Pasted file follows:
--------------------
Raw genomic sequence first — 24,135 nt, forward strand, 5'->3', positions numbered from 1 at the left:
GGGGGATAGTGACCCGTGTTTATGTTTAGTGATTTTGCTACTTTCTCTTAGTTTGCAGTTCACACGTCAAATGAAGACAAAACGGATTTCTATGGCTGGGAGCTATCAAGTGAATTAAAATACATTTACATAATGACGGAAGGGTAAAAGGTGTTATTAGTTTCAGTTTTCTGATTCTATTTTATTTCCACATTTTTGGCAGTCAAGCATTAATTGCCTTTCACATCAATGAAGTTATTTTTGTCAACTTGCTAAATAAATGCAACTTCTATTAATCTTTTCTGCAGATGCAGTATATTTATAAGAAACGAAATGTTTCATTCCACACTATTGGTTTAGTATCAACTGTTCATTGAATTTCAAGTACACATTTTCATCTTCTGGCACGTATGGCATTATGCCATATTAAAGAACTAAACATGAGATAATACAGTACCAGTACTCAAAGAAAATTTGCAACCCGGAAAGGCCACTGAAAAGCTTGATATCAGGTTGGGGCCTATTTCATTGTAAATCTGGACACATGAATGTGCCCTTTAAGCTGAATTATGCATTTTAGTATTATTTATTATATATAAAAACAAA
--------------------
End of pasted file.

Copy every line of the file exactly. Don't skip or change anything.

Raw genomic sequence first — 24,135 nt, forward strand, 5'->3', positions numbered from 1 at the left:
GGGGGATAGTGACCCGTGTTTATGTTTAGTGATTTTGCTACTTTCTCTTAGTTTGCAGTTCACACGTCAAATGAAGACAAAACGGATTTCTATGGCTGGGAGCTATCAAGTGAATTAAAATACATTTACATAATGACGGAAGGGTAAAAGGTGTTATTAGTTTCAGTTTTCTGATTCTATTTTATTTCCACATTTTTGGCAGTCAAGCATTAATTGCCTTTCACATCAATGAAGTTATTTTTGTCAACTTGCTAAATAAATGCAACTTCTATTAATCTTTTCTGCAGATGCAGTATATTTATAAGAAACGAAATGTTTCATTCCACACTATTGGTTTAGTATCAACTGTTCATTGAATTTCAAGTACACATTTTCATCTTCTGGCACGTATGGCATTATGCCATATTAAAGAACTAAACATGAGATAATACAGTACCAGTACTCAAAGAAAATTTGCAACCCGGAAAGGCCACTGAAAAGCTTGATATCAGGTTGGGGCCTATTTCATTGTAAATCTGGACACATGAATGTGCCCTTTAAGCTGAATTATGCATTTTAGTATTATTTATTATATATAAAAACAAA